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Learning R: I was told there would be no math

Turns out code knowledge is only half the battle.

play-off bound Toronto Blue Jays beat the Tampa Bay Rays 10-8 Steve Russell/Toronto Star via Getty Images

I’m not quite sure where to begin with this week’s entry of Learning R. Previously, my inspiration drew from the intense frustration of getting error message after error message or having Chadwick bork on me. That’s why I spent a quarter of last week rambling about the exercises feeling like late-season technical challenges on The Great British Bake-Off and half of the week before talking about a superstition inspired by Taylor Teagarden. This week, however, was relatively pain-free. It didn’t remind me of any major trials or tribulations; it was just kind of relaxing.

Chapter 4 of Analyzing Baseball Data with R doesn’t introduce a lot of new functions. Instead, it shows how one can synthesize what they’ve learned so far to do some actual #analysis. By now, calling data frames, filtering out the unwanted information, and mutating new metrics should be familiar. The major new tool added to the box is lm() which creates a linear model useful for correlated metrics.

The hardest part is just understanding the math behind it. Chapter 4 mostly deals with Pythagorean record. Before a recent FanGraphs prep post, I didn’t know how Pythagorean winning percentage was calculated, only that it was based on run differential. It’s a simple formula (R2 / (R2 + RA2), but keeping a constant formula across all eras of baseball might be a bit reductive.

That exponent is going to vary depending on offensive environment. For instance, outscoring your opponents by 10 runs in the 60’s was worth about 0.2 wins more than it was in the 70’s. To find a more accurate exponent, you need to take the logarithm of the equation.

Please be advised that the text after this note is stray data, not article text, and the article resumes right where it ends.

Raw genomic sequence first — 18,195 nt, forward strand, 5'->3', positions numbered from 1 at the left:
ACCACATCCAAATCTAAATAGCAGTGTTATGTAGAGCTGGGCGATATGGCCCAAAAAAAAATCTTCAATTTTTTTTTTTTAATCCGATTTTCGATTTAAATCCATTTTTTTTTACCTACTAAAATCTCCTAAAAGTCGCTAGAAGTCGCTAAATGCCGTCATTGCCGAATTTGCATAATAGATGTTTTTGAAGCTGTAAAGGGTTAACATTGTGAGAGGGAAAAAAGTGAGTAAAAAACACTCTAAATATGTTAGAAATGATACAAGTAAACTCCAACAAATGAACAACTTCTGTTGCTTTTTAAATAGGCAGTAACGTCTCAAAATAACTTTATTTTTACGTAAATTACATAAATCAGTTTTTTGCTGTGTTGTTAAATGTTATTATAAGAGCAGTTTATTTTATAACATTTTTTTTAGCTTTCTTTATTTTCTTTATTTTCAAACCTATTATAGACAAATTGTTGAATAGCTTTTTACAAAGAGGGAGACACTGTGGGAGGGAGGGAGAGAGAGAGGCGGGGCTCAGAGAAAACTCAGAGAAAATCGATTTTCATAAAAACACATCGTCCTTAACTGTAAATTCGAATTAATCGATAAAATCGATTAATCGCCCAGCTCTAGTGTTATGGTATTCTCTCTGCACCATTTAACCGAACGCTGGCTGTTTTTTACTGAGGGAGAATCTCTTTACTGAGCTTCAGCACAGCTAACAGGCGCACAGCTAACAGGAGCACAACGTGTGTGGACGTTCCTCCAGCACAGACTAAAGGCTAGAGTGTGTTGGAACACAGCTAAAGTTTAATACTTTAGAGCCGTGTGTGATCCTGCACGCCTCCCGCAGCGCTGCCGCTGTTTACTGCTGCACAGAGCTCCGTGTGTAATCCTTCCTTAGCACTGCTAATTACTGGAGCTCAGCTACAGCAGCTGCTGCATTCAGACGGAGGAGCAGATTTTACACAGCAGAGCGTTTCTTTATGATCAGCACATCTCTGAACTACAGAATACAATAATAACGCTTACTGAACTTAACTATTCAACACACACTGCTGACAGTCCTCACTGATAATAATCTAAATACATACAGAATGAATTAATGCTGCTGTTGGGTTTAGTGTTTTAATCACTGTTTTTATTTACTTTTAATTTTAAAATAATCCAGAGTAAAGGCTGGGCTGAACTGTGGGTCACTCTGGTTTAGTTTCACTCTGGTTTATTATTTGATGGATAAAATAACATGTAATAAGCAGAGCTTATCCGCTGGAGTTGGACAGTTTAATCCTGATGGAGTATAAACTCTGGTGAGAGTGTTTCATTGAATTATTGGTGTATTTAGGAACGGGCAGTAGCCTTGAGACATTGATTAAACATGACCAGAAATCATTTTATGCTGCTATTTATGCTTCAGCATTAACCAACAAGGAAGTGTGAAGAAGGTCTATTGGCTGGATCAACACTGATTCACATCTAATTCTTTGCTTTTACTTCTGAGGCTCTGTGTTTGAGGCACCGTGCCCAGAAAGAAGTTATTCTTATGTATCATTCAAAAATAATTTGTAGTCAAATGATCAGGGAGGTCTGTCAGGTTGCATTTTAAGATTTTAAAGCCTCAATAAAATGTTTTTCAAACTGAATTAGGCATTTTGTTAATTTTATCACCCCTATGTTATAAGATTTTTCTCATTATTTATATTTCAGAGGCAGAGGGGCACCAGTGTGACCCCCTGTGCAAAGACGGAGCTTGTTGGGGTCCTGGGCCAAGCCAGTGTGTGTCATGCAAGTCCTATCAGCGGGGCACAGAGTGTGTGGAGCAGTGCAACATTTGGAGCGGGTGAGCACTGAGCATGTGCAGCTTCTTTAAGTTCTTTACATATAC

As someone who majored in English, it’s been about 14 years since I’ve had to think about logarithms. While it wasn’t necessary to know all the math to replicate the code or do the exercises, it wouldn’t have done me any good to copy things without grasping what I’m doing. To get through the chapter with some vague understanding of what I was actually calculating, I had to turn to a Cliff Notes page for Algebra II students.

Though the math portion of Chapter 4 reminded me that my arithmetic abilities have regressed to my ninth-grade levels, the coding actually felt good. This was the first time I felt like I got to write code of my own. I used R to compare the cumulative WAR of Buster Posey, Yadier Molina, Russell Martin, and Brian McCann recently, but even then I was copying code from the book and just working from a different CSV.

Everything up until now has felt like following a recipe, but now I’m able to come up with my own dishes. They might just all be different variations of stir fry and pasta, but they’re my stir fry and pasta.


Kenny Kelly is the managing editor of Beyond the Box Score. You can follow him on Twitter @KennyKellyWords.